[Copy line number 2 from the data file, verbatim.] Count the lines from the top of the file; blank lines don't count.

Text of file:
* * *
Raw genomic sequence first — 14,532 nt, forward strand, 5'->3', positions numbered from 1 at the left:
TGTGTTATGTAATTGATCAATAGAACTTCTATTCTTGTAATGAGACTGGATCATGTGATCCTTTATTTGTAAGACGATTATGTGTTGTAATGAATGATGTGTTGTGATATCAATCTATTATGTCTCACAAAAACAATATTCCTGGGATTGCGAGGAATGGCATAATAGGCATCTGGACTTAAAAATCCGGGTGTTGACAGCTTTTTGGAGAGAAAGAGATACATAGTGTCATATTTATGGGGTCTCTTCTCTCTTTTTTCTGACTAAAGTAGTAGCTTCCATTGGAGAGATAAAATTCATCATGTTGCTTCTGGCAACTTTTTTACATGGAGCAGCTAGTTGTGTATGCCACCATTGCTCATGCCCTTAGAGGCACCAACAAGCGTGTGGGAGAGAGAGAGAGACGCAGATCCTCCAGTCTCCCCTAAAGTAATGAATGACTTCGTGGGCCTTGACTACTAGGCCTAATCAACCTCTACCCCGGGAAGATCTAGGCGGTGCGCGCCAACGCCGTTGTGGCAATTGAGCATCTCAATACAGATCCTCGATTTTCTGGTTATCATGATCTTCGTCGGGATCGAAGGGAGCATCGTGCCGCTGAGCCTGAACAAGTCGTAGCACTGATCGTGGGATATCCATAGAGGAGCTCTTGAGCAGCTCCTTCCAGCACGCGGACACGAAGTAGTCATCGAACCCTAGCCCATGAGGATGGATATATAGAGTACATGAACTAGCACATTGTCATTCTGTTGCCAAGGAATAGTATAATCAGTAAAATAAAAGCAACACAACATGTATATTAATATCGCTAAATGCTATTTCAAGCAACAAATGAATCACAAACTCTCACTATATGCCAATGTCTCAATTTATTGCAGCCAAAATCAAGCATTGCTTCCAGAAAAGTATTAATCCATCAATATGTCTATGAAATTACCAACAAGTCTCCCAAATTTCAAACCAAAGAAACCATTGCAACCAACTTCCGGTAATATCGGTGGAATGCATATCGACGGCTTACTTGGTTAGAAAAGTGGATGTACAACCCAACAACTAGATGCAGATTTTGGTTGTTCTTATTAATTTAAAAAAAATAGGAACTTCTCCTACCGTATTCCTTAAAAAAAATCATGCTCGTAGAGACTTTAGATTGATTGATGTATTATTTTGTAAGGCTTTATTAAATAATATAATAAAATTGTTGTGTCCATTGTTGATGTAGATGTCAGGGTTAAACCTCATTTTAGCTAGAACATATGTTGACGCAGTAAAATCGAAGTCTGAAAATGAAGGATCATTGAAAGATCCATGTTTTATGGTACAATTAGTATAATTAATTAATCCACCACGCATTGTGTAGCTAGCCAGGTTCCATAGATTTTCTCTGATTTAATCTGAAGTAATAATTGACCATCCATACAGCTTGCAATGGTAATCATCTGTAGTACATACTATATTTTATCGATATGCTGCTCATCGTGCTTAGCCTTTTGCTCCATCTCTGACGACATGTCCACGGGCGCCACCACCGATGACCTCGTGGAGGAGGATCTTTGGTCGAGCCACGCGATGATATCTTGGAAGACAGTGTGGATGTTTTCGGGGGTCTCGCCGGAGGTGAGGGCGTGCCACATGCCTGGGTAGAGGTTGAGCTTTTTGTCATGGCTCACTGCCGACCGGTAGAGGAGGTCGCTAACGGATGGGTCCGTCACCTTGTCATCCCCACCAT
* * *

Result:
TGTGTTATGTAATTGATCAATAGAACTTCTATTCTTGTAATGAGACTGGATCATGTGATCCTTTATTTGTAAGACGATTATGTGTTGTAATGAATGATGTGTTGTGATATCAATCTATTATGTCTCACAAAAACAATATTCCTGGGATTGCGAGGAATGGCATAATAGGCATCTGGACTTAAAAATCCGGGTGTTGACAGCTTTTTGGAGAGAAAGAGATACATAGTGTCATATTTATGGGGTCTCTTCTCTCTTTTTTCTGACTAAAGTAGTAGCTTCCATTGGAGAGATAAAATTCATCATGTTGCTTCTGGCAACTTTTTTACATGGAGCAGCTAGTTGTGTATGCCACCATTGCTCATGCCCTTAGAGGCACCAACAAGCGTGTGGGAGAGAGAGAGAGACGCAGATCCTCCAGTCTCCCCTAAAGTAATGAATGACTTCGTGGGCCTTGACTACTAGGCCTAATCAACCTCTACCCCGGGAAGATCTAGGCGGTGCGCGCCAACGCCGTTGTGGCAATTGAGCATCTCAATACAGATCCTCGATTTTCTGGTTATCATGATCTTCGTCGGGATCGAAGGGAGCATCGTGCCGCTGAGCCTGAACAAGTCGTAGCACTGATCGTGGGATATCCATAGAGGAGCTCTTGAGCAGCTCCTTCCAGCACGCGGACACGAAGTAGTCATCGAACCCTAGCCCATGAGGATGGATATATAGAGTACATGAACTAGCACATTGTCATTCTGTTGCCAAGGAATAGTATAATCAGTAAAATAAAAGCAACACAACATGTATATTAATATCGCTAAATGCTATTTCAAGCAACAAATGAATCACAAACTCTCACTATATGCCAATGTCTCAATTTATTGCAGCCAAAATCAAGCATTGCTTCCAGAAAAGTATTAATCCATCAATATGTCTATGAAATTACCAACAAGTCTCCCAAATTTCAAACCAAAGAAACCATTGCAACCAACTTCCGGTAATATCGGTGGAATGCATATCGACGGCTTACTTGGTTAGAAAAGTGGATGTACAACCCAACAACTAGATGCAGATTTTGGTTGTTCTTATTAATTTAAAAAAAATAGGAACTTCTCCTACCGTATTCCTTAAAAAAAATCATGCTCGTAGAGACTTTAGATTGATTGATGTATTATTTTGTAAGGCTTTATTAAATAATATAATAAAATTGTTGTGTCCATTGTTGATGTAGATGTCAGGGTTAAACCTCATTTTAGCTAGAACATATGTTGACGCAGTAAAATCGAAGTCTGAAAATGAAGGATCATTGAAAGATCCATGTTTTATGGTACAATTAGTATAATTAATTAATCCACCACGCATTGTGTAGCTAGCCAGGTTCCATAGATTTTCTCTGATTTAATCTGAAGTAATAATTGACCATCCATACAGCTTGCAATGGTAATCATCTGTAGTACATACTATATTTTATCGATATGCTGCTCATCGTGCTTAGCCTTTTGCTCCATCTCTGACGACATGTCCACGGGCGCCACCACCGATGACCTCGTGGAGGAGGATCTTTGGTCGAGCCACGCGATGATATCTTGGAAGACAGTGTGGATGTTTTCGGGGGTCTCGCCGGAGGTGAGGGCGTGCCACATGCCTGGGTAGAGGTTGAGCTTTTTGTCATGGCTCACTGCCGACCGGTAGAGGAGGTCGCTAACGGATGGGTCCGTCACCTTGTCATCCCCACCAT